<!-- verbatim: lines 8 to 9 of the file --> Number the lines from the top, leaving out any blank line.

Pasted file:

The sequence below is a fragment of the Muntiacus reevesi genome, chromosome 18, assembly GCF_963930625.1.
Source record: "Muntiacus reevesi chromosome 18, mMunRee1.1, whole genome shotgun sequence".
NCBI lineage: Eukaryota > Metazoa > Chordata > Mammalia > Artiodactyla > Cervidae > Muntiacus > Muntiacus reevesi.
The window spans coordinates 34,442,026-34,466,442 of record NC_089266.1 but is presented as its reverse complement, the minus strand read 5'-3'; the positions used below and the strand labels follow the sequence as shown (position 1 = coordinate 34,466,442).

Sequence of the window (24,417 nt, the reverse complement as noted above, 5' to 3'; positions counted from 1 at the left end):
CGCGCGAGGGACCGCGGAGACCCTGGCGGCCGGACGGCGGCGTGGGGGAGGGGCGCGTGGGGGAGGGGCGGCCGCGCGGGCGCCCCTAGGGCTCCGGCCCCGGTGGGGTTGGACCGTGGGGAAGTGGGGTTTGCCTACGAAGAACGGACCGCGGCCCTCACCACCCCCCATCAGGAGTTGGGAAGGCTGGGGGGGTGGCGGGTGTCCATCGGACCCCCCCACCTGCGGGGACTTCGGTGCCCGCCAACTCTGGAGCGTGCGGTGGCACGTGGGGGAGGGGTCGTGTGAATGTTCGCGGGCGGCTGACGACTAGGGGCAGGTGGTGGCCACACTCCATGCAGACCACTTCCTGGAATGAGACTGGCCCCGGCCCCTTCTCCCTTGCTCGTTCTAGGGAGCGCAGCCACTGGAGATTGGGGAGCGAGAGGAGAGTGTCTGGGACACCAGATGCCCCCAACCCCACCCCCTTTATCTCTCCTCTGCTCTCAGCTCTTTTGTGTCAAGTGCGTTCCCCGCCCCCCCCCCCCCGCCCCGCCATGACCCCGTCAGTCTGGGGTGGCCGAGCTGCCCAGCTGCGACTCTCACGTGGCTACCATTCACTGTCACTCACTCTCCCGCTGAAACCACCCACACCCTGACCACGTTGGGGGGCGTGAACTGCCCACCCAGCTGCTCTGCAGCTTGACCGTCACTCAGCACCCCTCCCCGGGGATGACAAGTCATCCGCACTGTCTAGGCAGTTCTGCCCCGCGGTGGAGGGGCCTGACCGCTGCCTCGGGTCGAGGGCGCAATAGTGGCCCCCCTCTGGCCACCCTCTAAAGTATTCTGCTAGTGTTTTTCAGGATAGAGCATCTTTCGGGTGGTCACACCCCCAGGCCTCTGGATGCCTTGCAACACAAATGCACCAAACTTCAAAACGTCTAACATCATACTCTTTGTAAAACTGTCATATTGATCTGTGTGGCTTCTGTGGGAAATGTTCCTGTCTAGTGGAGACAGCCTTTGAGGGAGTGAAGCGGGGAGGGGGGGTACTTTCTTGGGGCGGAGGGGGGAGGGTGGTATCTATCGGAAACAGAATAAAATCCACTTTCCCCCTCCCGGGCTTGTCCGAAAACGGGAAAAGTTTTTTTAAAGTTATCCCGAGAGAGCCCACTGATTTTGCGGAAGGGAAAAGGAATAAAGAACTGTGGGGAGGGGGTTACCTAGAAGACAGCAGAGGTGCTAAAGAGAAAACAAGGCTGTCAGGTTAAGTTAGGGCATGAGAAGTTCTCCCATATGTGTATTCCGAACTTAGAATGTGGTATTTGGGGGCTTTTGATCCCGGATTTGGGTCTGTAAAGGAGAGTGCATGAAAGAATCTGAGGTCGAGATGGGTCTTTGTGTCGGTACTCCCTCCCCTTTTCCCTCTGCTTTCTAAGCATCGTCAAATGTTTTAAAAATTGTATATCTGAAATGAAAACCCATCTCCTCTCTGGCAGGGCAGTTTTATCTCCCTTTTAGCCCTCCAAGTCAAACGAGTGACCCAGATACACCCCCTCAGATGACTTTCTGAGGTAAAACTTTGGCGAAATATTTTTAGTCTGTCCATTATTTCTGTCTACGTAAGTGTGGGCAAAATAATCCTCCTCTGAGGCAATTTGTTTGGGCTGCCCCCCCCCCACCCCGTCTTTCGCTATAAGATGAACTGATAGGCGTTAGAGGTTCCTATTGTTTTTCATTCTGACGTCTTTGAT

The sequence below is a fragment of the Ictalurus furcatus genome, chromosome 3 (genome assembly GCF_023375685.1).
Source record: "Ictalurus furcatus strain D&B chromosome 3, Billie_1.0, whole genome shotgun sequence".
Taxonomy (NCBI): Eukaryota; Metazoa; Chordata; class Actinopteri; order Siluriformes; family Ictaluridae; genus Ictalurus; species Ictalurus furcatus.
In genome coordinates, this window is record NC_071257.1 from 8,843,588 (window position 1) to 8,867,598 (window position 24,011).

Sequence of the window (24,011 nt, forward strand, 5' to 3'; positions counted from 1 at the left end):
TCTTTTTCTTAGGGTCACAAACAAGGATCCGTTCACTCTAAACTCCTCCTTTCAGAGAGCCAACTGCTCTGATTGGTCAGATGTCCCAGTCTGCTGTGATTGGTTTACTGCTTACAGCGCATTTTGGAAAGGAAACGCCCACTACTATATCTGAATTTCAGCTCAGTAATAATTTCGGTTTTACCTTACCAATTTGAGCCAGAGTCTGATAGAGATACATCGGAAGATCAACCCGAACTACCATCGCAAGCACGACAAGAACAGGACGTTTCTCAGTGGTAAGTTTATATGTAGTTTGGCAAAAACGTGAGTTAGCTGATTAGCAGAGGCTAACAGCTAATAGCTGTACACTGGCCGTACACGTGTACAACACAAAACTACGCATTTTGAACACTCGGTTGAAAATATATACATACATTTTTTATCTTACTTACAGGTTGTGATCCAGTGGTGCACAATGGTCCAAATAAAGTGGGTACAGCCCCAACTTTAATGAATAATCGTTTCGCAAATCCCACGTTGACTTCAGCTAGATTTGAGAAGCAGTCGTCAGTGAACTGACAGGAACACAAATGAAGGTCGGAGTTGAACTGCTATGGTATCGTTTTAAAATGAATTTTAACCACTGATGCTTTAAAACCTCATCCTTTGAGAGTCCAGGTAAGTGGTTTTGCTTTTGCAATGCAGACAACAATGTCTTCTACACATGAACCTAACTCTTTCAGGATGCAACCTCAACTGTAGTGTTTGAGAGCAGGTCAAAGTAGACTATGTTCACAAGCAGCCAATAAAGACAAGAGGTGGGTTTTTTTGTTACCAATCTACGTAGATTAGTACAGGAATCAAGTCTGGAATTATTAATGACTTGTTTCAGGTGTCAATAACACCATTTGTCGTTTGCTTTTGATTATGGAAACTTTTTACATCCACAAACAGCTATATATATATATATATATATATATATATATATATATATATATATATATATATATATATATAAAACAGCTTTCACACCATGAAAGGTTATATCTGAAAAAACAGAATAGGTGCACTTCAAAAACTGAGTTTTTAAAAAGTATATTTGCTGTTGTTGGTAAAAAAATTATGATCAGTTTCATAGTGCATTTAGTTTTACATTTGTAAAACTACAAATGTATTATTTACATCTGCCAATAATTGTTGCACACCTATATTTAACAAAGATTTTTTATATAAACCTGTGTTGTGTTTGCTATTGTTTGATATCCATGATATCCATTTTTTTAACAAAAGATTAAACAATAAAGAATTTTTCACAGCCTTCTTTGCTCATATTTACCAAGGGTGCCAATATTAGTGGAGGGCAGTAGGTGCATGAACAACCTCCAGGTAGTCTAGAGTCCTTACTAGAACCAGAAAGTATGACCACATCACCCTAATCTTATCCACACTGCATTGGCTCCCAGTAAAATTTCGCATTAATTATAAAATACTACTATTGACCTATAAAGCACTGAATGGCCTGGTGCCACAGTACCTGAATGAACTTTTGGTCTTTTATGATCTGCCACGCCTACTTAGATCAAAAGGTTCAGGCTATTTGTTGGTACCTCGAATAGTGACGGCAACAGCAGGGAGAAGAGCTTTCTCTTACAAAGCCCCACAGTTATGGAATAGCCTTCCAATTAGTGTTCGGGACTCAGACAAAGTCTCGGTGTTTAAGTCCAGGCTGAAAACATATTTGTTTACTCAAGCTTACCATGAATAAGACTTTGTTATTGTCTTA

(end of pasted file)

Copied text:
Source record: "Ictalurus furcatus strain D&B chromosome 3, Billie_1.0, whole genome shotgun sequence".
Taxonomy (NCBI): Eukaryota; Metazoa; Chordata; class Actinopteri; order Siluriformes; family Ictaluridae; genus Ictalurus; species Ictalurus furcatus.